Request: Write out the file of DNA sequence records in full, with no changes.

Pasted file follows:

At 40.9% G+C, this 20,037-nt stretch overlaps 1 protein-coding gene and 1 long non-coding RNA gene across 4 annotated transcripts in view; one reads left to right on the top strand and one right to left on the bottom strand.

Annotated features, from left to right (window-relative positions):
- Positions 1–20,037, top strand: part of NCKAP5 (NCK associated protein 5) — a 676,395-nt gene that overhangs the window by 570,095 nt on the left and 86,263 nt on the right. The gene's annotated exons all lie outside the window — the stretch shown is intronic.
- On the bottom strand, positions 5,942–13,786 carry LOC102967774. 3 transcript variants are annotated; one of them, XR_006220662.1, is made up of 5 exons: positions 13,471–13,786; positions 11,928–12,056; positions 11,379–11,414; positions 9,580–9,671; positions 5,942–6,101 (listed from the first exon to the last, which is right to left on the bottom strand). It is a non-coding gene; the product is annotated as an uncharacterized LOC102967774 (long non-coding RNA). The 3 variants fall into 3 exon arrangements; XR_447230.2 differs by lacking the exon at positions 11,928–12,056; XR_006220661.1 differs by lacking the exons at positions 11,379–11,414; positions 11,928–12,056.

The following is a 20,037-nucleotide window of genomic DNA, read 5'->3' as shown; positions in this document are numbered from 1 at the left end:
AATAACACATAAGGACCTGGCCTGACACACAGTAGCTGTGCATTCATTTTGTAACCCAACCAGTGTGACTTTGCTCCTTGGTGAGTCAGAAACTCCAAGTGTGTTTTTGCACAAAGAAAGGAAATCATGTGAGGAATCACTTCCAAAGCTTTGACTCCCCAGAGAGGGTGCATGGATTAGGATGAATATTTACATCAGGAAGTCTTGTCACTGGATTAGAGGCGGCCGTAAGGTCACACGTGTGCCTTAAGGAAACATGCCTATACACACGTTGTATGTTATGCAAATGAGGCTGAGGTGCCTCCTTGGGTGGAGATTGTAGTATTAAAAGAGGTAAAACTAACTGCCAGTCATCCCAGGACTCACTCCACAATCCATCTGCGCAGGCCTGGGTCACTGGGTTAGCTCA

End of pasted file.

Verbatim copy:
At 40.9% G+C, this 20,037-nt stretch overlaps 1 protein-coding gene and 1 long non-coding RNA gene across 4 annotated transcripts in view; one reads left to right on the top strand and one right to left on the bottom strand.

Annotated features, from left to right (window-relative positions):
- Positions 1–20,037, top strand: part of NCKAP5 (NCK associated protein 5) — a 676,395-nt gene that overhangs the window by 570,095 nt on the left and 86,263 nt on the right. The gene's annotated exons all lie outside the window — the stretch shown is intronic.
- On the bottom strand, positions 5,942–13,786 carry LOC102967774. 3 transcript variants are annotated; one of them, XR_006220662.1, is made up of 5 exons: positions 13,471–13,786; positions 11,928–12,056; positions 11,379–11,414; positions 9,580–9,671; positions 5,942–6,101 (listed from the first exon to the last, which is right to left on the bottom strand). It is a non-coding gene; the product is annotated as an uncharacterized LOC102967774 (long non-coding RNA). The 3 variants fall into 3 exon arrangements; XR_447230.2 differs by lacking the exon at positions 11,928–12,056; XR_006220661.1 differs by lacking the exons at positions 11,379–11,414; positions 11,928–12,056.

The following is a 20,037-nucleotide window of genomic DNA, read 5'->3' as shown; positions in this document are numbered from 1 at the left end:
AATAACACATAAGGACCTGGCCTGACACACAGTAGCTGTGCATTCATTTTGTAACCCAACCAGTGTGACTTTGCTCCTTGGTGAGTCAGAAACTCCAAGTGTGTTTTTGCACAAAGAAAGGAAATCATGTGAGGAATCACTTCCAAAGCTTTGACTCCCCAGAGAGGGTGCATGGATTAGGATGAATATTTACATCAGGAAGTCTTGTCACTGGATTAGAGGCGGCCGTAAGGTCACACGTGTGCCTTAAGGAAACATGCCTATACACACGTTGTATGTTATGCAAATGAGGCTGAGGTGCCTCCTTGGGTGGAGATTGTAGTATTAAAAGAGGTAAAACTAACTGCCAGTCATCCCAGGACTCACTCCACAATCCATCTGCGCAGGCCTGGGTCACTGGGTTAGCTCA